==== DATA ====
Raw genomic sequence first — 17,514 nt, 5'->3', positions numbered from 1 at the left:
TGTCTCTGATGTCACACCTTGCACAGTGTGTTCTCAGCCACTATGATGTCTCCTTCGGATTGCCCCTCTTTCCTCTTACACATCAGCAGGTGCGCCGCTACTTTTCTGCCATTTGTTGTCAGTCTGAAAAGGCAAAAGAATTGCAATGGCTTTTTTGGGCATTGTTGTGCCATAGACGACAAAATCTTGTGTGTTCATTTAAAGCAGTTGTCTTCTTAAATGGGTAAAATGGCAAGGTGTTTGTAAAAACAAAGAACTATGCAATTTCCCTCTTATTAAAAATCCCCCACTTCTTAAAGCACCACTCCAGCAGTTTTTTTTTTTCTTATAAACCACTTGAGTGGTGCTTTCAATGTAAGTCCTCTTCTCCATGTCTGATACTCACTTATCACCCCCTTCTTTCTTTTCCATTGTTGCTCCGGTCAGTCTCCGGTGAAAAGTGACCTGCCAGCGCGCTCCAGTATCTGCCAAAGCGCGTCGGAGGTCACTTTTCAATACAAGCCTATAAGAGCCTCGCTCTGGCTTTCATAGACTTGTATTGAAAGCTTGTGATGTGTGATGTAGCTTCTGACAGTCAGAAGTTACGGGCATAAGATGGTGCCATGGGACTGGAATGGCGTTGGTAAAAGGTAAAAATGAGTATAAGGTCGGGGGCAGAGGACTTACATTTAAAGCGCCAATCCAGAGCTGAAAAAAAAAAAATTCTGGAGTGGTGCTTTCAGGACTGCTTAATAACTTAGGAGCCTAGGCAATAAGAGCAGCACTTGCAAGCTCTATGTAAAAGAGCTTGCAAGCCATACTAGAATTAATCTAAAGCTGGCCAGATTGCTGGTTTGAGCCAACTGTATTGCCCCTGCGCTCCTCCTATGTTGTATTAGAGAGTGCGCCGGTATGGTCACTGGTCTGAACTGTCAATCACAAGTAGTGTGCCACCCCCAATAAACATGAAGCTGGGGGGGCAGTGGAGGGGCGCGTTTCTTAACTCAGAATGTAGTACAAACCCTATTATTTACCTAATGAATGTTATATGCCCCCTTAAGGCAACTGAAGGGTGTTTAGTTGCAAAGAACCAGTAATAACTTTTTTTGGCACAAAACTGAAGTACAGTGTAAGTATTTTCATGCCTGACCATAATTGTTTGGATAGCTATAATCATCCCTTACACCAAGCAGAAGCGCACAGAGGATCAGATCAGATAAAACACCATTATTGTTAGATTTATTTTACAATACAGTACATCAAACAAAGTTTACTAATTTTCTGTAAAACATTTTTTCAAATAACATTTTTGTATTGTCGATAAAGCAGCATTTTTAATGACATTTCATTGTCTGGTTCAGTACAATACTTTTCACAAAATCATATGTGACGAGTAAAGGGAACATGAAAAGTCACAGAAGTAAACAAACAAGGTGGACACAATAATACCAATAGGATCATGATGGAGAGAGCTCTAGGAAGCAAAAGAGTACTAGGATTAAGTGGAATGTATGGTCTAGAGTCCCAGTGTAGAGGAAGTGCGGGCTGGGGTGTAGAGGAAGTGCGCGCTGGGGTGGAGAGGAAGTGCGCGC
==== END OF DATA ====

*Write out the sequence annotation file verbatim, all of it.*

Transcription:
Raw genomic sequence first — 17,514 nt, 5'->3', positions numbered from 1 at the left:
TGTCTCTGATGTCACACCTTGCACAGTGTGTTCTCAGCCACTATGATGTCTCCTTCGGATTGCCCCTCTTTCCTCTTACACATCAGCAGGTGCGCCGCTACTTTTCTGCCATTTGTTGTCAGTCTGAAAAGGCAAAAGAATTGCAATGGCTTTTTTGGGCATTGTTGTGCCATAGACGACAAAATCTTGTGTGTTCATTTAAAGCAGTTGTCTTCTTAAATGGGTAAAATGGCAAGGTGTTTGTAAAAACAAAGAACTATGCAATTTCCCTCTTATTAAAAATCCCCCACTTCTTAAAGCACCACTCCAGCAGTTTTTTTTTTTCTTATAAACCACTTGAGTGGTGCTTTCAATGTAAGTCCTCTTCTCCATGTCTGATACTCACTTATCACCCCCTTCTTTCTTTTCCATTGTTGCTCCGGTCAGTCTCCGGTGAAAAGTGACCTGCCAGCGCGCTCCAGTATCTGCCAAAGCGCGTCGGAGGTCACTTTTCAATACAAGCCTATAAGAGCCTCGCTCTGGCTTTCATAGACTTGTATTGAAAGCTTGTGATGTGTGATGTAGCTTCTGACAGTCAGAAGTTACGGGCATAAGATGGTGCCATGGGACTGGAATGGCGTTGGTAAAAGGTAAAAATGAGTATAAGGTCGGGGGCAGAGGACTTACATTTAAAGCGCCAATCCAGAGCTGAAAAAAAAAAAATTCTGGAGTGGTGCTTTCAGGACTGCTTAATAACTTAGGAGCCTAGGCAATAAGAGCAGCACTTGCAAGCTCTATGTAAAAGAGCTTGCAAGCCATACTAGAATTAATCTAAAGCTGGCCAGATTGCTGGTTTGAGCCAACTGTATTGCCCCTGCGCTCCTCCTATGTTGTATTAGAGAGTGCGCCGGTATGGTCACTGGTCTGAACTGTCAATCACAAGTAGTGTGCCACCCCCAATAAACATGAAGCTGGGGGGGCAGTGGAGGGGCGCGTTTCTTAACTCAGAATGTAGTACAAACCCTATTATTTACCTAATGAATGTTATATGCCCCCTTAAGGCAACTGAAGGGTGTTTAGTTGCAAAGAACCAGTAATAACTTTTTTTGGCACAAAACTGAAGTACAGTGTAAGTATTTTCATGCCTGACCATAATTGTTTGGATAGCTATAATCATCCCTTACACCAAGCAGAAGCGCACAGAGGATCAGATCAGATAAAACACCATTATTGTTAGATTTATTTTACAATACAGTACATCAAACAAAGTTTACTAATTTTCTGTAAAACATTTTTTCAAATAACATTTTTGTATTGTCGATAAAGCAGCATTTTTAATGACATTTCATTGTCTGGTTCAGTACAATACTTTTCACAAAATCATATGTGACGAGTAAAGGGAACATGAAAAGTCACAGAAGTAAACAAACAAGGTGGACACAATAATACCAATAGGATCATGATGGAGAGAGCTCTAGGAAGCAAAAGAGTACTAGGATTAAGTGGAATGTATGGTCTAGAGTCCCAGTGTAGAGGAAGTGCGGGCTGGGGTGTAGAGGAAGTGCGCGCTGGGGTGGAGAGGAAGTGCGCGC